9. Fischer, L.M.; Wright, V.A.; Guthy, C.; Yang, N.; McDermott, M.T.; Buriak, J.M.; Evoy, S. Specific detection of proteins using nanomechanical resonators. Sens. Actuators B Chem. 2008, 134, 613–617. [Google Scholar] [CrossRef]
  10. Arcamone, J.; Rius, G.; Abadal, G.; Teva, J.; Barniol, N.; Perez-Murano, F. Micro/nanomechanical resonators for distributed mass sensing with capacitive detection. Microelectron. Eng. 2006, 83, 1216–1220. [Google Scholar] [CrossRef]
  11. Blick, R.H.; Erbe, A.; Krommer, H.; Kraus, A.; Kotthaus, J.P. Charge detection with nanomechanical resonators. Phys. E Low Dimens. Syst. Nanostruct. 2000, 6, 821–827. [Google Scholar] [CrossRef]
  12. Hutchinson, A.B.; Truitt, P.A.; Schwab, K.C.; Sekaric, L.; Parpia, J.M.; Craighead, H.G.; Butler, J.E. Dissipation in nanocrystalline-diamond nanomechanical resonators. Appl. Phys. Lett. 2004, 84, 972–974. [Google Scholar] [CrossRef]
  13. Eom, K.; Kwon, T.Y.; Yoon, D.S.; Lee, H.L.; Kim, T.S. Dynamical response of nanomechanical resonators to biomolecular interactions. Phys. Rev. B 2007, 76, 1–4. [Google Scholar] [CrossRef]
  14. Wilson, N.R.; Macpherson, J.V. Carbon nanotube tips for atomic force microscopy. Nat. Nanotechnol. 2009, 4, 483–491. [Google Scholar] [CrossRef] [PubMed]
  15. Ye, Q.; Cassell, A.M.; Liu, H.B.; Chao, K.J.; Han, J.; Meyyappan, M. Large-scale fabrication of carbon nanotube probe tips for atomic force microscopy critical dimension Imaging applications. Nano Lett. 2004, 4, 1301–1308. [Google Scholar] [CrossRef]
  16. Yenilmez, E.; Wang, Q.; Chen, R.J.; Wang, D.W.; Dai, H.J. Wafer scale production of carbon nanotube scanning probe tips for atomic force microscopy. Appl. Phys. Lett. 2002, 80, 2225–2227. [Google Scholar] [CrossRef]
  17. Jalilian, R.; Jauregui, L.A.; Lopez, G.; Tian, J.F.; Roecker, C.; Yazdanpanah, M.M.; Cohn, R.W.; Jovanovic, I.; Chen, Y.P. Scanning gate microscopy on graphene: Charge inhomogeneity and extrinsic doping. Nanotechnology 2011, 22, 1–9. [Google Scholar] [CrossRef] [PubMed]
  18. Parot, P.; Dufrene, Y.F.; Hinterdorfer, P.; le Grimellee, C.; Navajas, D.; Pellequer, J.L.; Scheuring, S. Past, present and future of atomic force microscopy in life sciences and medicine. J. Mol. Recognit. 2007, 20, 418–431. [Google Scholar] [CrossRef] [PubMed]
  19. Jalili, N.; Laxminarayana, K. A review of atomic force microscopy imaging systems: Application to molecular metrology and biological sciences. Mechatronics 2004, 14, 907–945. [Google Scholar] [CrossRef]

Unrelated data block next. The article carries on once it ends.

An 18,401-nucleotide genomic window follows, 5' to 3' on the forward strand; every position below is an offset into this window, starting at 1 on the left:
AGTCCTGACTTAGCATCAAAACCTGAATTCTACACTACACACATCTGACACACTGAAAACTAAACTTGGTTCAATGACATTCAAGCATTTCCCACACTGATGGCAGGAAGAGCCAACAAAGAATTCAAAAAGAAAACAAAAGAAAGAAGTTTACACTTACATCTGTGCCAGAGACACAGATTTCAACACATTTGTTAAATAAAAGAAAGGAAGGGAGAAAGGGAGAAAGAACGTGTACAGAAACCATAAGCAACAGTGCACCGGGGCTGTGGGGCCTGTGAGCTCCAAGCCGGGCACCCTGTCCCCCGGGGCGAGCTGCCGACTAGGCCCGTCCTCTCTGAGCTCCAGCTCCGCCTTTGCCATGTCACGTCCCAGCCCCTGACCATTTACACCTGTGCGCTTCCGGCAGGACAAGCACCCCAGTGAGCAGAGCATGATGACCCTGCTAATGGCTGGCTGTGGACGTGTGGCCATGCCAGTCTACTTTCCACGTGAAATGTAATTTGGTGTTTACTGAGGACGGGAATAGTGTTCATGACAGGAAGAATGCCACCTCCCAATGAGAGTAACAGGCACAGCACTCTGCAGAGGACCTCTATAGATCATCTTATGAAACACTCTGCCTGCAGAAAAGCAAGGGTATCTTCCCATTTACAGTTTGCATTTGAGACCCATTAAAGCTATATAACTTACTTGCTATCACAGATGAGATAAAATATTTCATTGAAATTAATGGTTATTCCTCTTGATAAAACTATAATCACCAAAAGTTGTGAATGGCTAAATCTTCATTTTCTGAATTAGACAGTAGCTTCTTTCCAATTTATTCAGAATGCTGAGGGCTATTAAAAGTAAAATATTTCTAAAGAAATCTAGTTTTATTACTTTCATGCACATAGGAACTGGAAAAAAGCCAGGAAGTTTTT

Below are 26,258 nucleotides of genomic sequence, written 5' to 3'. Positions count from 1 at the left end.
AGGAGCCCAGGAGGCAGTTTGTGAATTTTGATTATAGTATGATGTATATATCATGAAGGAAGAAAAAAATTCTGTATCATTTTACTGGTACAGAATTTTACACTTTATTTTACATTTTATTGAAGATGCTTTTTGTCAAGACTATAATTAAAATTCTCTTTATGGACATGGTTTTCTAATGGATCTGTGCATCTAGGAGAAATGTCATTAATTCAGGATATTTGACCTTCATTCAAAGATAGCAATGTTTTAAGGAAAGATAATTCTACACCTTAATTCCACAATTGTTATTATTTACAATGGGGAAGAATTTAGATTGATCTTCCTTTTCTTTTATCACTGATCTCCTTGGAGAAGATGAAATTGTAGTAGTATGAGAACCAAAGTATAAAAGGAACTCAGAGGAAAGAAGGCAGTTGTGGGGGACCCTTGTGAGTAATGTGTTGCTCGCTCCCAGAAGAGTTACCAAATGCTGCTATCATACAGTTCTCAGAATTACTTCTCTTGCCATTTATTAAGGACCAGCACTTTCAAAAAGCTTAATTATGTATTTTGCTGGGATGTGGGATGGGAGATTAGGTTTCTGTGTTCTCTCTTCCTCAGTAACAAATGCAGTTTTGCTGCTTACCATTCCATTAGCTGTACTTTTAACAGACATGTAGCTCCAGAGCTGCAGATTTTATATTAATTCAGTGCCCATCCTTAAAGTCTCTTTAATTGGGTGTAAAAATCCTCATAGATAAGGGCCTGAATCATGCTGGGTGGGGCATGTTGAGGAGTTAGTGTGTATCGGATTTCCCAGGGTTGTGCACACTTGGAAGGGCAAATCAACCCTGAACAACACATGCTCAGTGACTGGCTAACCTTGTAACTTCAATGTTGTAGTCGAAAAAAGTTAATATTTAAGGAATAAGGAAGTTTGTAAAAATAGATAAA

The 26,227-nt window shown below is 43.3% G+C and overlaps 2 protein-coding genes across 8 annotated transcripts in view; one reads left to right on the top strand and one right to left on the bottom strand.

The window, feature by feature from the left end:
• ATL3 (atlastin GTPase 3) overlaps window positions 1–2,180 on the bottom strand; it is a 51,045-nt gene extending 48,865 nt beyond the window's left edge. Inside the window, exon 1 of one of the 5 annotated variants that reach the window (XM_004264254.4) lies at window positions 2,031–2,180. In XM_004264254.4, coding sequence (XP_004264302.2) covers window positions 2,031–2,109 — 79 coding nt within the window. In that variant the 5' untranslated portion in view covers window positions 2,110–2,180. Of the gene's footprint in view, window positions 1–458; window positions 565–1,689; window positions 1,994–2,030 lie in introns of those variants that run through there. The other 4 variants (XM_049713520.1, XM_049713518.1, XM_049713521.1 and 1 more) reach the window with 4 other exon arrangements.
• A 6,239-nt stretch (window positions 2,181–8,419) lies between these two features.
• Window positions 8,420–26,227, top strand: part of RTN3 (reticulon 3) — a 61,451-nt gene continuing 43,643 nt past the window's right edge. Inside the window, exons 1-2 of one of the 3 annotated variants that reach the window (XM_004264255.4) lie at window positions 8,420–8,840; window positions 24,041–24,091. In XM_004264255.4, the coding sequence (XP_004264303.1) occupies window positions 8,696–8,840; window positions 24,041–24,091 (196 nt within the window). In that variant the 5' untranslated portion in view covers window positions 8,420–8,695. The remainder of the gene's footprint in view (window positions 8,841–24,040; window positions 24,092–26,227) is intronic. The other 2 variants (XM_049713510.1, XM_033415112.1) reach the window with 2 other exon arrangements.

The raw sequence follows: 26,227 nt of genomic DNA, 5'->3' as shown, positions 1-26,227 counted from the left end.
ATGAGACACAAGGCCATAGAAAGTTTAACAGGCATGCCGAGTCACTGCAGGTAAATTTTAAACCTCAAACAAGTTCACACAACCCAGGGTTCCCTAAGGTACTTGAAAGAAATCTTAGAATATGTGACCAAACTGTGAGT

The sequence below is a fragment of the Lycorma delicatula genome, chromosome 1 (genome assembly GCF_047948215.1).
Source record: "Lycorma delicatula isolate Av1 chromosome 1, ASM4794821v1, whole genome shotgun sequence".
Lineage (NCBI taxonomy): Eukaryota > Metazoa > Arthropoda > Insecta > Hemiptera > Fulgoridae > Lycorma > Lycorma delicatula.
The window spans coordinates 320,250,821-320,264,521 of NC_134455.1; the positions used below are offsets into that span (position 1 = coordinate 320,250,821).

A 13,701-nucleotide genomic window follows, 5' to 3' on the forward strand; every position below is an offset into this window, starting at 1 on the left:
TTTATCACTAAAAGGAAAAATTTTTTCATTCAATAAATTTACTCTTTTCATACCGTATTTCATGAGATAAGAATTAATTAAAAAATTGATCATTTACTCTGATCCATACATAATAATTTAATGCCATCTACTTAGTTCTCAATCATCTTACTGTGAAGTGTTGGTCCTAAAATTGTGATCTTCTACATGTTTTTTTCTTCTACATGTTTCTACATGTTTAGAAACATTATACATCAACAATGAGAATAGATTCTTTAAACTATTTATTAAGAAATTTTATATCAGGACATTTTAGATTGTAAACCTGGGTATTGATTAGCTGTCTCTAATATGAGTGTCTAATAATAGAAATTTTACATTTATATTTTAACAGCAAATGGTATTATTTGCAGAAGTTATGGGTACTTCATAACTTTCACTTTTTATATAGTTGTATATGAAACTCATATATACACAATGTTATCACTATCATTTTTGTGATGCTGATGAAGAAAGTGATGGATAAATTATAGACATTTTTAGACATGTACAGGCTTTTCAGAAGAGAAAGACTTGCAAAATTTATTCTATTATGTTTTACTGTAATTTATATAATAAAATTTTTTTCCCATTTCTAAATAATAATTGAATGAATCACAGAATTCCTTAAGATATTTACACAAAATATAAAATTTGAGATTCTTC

20. Xie, X.N.; Chung, H.J.; Sow, C.H.; Wee, A.T.S. Nanoscale materials patterning and engineering by atomic force microscopy nanolithography. Mater. Sci. Eng. R Rep. 2006, 54, 1–48. [Google Scholar] [CrossRef]
  21. Minne, S.C.; Soh, H.T.; Flueckiger, P.; Quate, C.F. Fabrication of 0.1-µm metal-oxide-semiconductor field-effect transistors with the atomic-force microscope. Appl. Phys. Lett. 1995, 66, 703–705. [Google Scholar] [CrossRef]
  22. Li, H.B.; Rief, M.; Oesterhelt, F.; Gaub, H.E.; Zhang, X.; Shen, J.C. Single-molecule force spectroscopy on polysaccharides by AFM-nanomechanical fingerprint of alpha-(1,4)-linked polysaccharides. Chem. Phys. Lett. 1999, 305, 197–201. [Google Scholar] [CrossRef]
  23. Tranchida, D.; Piccarolo, S.; Deblieck, R.A.C. Some experimental issues of AFM tip blind estimation: The effect of noise and resolution. Meas. Sci. Technol. 2006, 17, 2630–2636. [Google Scholar] [CrossRef]
  24. Martinez, J.; Yuzvinsky, T.D.; Fennimore, A.M.; Zettl, A.; Garcia, R.; Bustamante, C. Length control and sharpening of atomic force microscope carbon nanotube tips assisted by an electron beam. Nanotechnology 2005, 16, 2493–2496. [Google Scholar] [CrossRef]
  25. Dai, H.J.; Hafner, J.H.; Rinzler, A.G.; Colbert, D.T.; Smalley, R.E. Nanotubes as nanoprobes in scanning probe microscopy. Nature 1996, 384, 147–150. [Google Scholar] [CrossRef]
  26. Wang, Z.L. Zinc oxide nanostructures: Growth, properties and applications. J. Phys. Condens. Matter 2004, 16, R829–R858. [Google Scholar] [CrossRef]
  27. Yum, K.; Wang, Z.Y.; Suryavanshi, A.P.; Yu, M.F. Experimental measurement and model analysis of damping effect in nanoscale mechanical beam resonators in air. J. Appl. Phys. 2004, 96, 3933–3938. [Google Scholar] [CrossRef]
  28. Sader, J.E. Frequency response of cantilever beams immersed in viscous fluids with applications to the atomic force microscope. J. Appl. Phys. 1998, 84, 64–76. [Google Scholar] [CrossRef]
  29. Vancura, C.; Dufour, I.; Heinrich, S.M.; Josse, F.; Hierlemann, A. Analysis of resonating microcantilevers operating in a viscous liquid environment. Sens. Actuators A Phys. 2008, 141, 43–51. [Google Scholar] [CrossRef]